Development costs go up with almost each generation of consoles and with a new powerful device as the PlayStation Vita. We can only hope for the developers that it doesn't increase allot for them to make our shiny new games. In a new interview with CEO of World Wide Studios Sony, Shuhei Yoshida, the man talks about the developing costs for the new hardware and how they managed to keep it as low as possible.
Q: How do development costs of games for the PlayStation Vita compare to the development costs of PlayStation 3 games?
Shuhei Yoshida: Michael Denny has said that development costs of a Vita game is closer to a PSP game. I wouldn't say it's the same costs as a PS3 game but when you compare to what our teams spent on Blu-ray based PS3 games it's much, much less. Part of that is that because the screen is smaller and the media is much smaller in terms of a card, so developers have to be smarter to create the asset. On PlayStation 3 teams almost have no limits in terms of assets on Blu-ray with 60GB, games like L.A. Noire or Killzone 3 are huge games. Creating assets costs money. Because of the hardware limitation in terms of the size of the games, it pushes teams to be smarter and more economical in terms of creating assets, but still being able to provide a proper game experience. So that helps to reduce the development costs of Vita games.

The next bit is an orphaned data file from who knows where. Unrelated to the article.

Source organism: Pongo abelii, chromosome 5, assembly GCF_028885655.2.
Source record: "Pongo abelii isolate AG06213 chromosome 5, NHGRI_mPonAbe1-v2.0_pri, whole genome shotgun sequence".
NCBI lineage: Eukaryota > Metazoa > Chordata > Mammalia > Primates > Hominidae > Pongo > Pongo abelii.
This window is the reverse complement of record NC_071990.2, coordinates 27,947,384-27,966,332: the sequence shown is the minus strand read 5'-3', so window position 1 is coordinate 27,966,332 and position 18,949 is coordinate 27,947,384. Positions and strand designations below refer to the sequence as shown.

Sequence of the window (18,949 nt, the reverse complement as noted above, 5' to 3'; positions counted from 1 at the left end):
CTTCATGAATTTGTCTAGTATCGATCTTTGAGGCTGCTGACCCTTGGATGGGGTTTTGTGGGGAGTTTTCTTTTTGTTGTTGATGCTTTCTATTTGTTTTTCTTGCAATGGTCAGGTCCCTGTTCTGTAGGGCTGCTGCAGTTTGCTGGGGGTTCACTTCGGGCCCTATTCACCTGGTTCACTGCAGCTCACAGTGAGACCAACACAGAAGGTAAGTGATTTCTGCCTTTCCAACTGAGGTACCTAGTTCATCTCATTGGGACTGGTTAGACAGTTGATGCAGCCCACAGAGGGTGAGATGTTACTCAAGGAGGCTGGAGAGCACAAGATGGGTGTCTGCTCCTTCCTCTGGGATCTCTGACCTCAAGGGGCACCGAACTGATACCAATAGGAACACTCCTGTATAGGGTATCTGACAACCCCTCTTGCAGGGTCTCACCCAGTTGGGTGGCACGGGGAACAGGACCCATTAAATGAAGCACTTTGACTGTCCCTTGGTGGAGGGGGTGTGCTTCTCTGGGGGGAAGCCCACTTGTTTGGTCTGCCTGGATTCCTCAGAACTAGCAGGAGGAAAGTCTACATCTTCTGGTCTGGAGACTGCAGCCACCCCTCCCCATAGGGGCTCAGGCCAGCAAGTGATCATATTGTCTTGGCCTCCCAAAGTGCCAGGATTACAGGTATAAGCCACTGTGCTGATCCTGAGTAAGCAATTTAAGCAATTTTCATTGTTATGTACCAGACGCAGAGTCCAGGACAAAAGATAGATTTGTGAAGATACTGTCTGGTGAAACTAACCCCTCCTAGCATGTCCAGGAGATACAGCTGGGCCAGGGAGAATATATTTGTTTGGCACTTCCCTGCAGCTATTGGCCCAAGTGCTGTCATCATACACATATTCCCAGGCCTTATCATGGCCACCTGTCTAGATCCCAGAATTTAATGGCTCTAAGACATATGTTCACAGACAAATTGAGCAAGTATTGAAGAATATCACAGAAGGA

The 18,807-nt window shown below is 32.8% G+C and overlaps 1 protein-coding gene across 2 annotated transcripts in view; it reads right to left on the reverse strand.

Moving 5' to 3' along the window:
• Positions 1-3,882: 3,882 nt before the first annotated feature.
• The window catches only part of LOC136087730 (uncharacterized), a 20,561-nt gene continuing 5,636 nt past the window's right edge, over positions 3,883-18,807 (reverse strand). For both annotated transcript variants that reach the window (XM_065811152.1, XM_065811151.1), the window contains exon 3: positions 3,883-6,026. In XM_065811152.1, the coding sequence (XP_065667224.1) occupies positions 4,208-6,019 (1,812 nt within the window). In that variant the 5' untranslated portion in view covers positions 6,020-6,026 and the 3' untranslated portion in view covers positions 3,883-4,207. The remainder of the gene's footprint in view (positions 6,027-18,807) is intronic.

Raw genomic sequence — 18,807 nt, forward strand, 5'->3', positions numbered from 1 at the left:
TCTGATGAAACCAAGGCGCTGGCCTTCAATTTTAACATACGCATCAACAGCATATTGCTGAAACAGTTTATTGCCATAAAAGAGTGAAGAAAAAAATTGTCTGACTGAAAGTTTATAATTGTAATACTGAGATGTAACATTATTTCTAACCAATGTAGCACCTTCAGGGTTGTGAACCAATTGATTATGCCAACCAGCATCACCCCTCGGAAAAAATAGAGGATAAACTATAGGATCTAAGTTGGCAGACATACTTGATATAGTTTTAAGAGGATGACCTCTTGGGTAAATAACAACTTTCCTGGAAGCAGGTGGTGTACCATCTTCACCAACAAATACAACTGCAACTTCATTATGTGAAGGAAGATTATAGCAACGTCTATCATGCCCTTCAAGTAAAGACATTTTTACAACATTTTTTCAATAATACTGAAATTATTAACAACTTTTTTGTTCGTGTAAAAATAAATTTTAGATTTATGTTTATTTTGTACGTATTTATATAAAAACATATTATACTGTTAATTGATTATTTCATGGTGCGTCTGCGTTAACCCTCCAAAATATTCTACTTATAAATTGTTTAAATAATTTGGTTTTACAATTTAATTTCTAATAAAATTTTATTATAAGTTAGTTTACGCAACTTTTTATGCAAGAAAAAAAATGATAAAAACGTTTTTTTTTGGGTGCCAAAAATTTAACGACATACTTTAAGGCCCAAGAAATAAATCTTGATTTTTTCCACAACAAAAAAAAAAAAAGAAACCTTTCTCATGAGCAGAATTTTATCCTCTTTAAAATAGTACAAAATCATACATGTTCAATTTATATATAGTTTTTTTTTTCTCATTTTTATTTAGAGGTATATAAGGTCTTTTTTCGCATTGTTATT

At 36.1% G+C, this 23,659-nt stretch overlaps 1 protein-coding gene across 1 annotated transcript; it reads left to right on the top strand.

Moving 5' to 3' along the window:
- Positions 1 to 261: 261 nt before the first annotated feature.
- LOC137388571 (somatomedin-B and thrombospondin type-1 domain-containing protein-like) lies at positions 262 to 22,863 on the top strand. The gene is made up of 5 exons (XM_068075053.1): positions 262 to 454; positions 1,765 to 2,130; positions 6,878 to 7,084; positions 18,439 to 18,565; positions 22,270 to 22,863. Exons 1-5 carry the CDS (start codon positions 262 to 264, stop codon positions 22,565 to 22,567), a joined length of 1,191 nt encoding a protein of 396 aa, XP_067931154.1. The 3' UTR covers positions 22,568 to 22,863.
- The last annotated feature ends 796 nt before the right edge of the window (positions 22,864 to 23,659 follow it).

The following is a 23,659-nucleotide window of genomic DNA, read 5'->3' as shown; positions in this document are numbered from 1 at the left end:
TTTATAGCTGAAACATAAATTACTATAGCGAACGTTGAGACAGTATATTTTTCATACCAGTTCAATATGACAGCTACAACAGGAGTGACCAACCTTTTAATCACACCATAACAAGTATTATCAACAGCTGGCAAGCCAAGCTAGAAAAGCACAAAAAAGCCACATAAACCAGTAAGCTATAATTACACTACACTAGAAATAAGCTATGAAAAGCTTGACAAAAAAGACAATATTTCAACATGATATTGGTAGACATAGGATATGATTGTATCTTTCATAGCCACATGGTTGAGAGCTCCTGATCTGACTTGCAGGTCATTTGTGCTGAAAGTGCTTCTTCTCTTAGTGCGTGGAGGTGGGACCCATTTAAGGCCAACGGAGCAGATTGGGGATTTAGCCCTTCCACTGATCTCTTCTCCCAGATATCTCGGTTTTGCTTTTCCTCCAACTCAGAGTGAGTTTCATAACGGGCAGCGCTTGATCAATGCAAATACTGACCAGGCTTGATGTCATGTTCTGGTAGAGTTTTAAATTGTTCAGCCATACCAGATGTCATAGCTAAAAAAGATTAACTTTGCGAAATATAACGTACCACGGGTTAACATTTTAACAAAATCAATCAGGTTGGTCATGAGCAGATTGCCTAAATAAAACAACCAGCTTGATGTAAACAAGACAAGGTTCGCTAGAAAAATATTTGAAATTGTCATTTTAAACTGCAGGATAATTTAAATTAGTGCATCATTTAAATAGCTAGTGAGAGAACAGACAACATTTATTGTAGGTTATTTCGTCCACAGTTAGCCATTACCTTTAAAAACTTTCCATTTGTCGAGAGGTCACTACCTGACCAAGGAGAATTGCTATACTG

Q: The Uncharted series is something that's used to showcase the Vita, and at the same time the PlayStation 3. Would you recommend developers create assets that can be used across both systems in order to save on costs?
Shuhei Yoshida: Well, less on making a PlayStation 3 experience on PlayStation Vita. We made sure the development tools and environment will help achieve that, but we really want our developers to be able to look at all the additional UI's and connectivity features that Vita has, and how you can make their PS3 games even better, more intuitive on PS Vita. When you try Uncharted on PS3 graphically you can compare it to Uncharted 3, but the unique way that PS vita version users the touch, the camera and motion sensors you should feel that this is an Uncharted experience on PS Vita that you can't get on PlayStation 3. That's what we're trying to achieve.
Q: What would you say to third-party developers that are concerned about the increased costs of working on another format?
Shuhei Yoshida: That was one of the goals of developing PS Vita because we never forget E3 2006 when we had Worldwide Studios games on PS3 but we didn't see many third-party games from publishers and developers. We made sure we know how third-party publishers and developers made their games and that the transition to PS Vita would be smooth. We've been getting great feedback from the development community that once they got hands on after a couple of months and they had something up and running very, very fast.